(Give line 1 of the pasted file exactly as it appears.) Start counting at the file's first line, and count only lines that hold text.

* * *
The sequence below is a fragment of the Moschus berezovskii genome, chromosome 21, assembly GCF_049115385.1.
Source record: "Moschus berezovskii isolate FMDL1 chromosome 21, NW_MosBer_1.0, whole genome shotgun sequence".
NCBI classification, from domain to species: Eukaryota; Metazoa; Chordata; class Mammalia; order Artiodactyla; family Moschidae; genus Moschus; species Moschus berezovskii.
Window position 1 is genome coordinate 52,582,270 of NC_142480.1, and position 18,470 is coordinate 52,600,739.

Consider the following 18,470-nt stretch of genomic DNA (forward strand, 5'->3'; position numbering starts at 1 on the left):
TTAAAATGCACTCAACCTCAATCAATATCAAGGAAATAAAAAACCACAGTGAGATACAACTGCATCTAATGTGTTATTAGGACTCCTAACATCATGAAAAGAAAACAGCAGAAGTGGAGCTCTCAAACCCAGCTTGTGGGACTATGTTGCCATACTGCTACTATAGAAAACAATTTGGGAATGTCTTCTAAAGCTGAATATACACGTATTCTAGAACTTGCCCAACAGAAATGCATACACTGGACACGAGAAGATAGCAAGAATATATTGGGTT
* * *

The sequence below is a fragment of the Moschus berezovskii genome, chromosome 21, assembly GCF_049115385.1.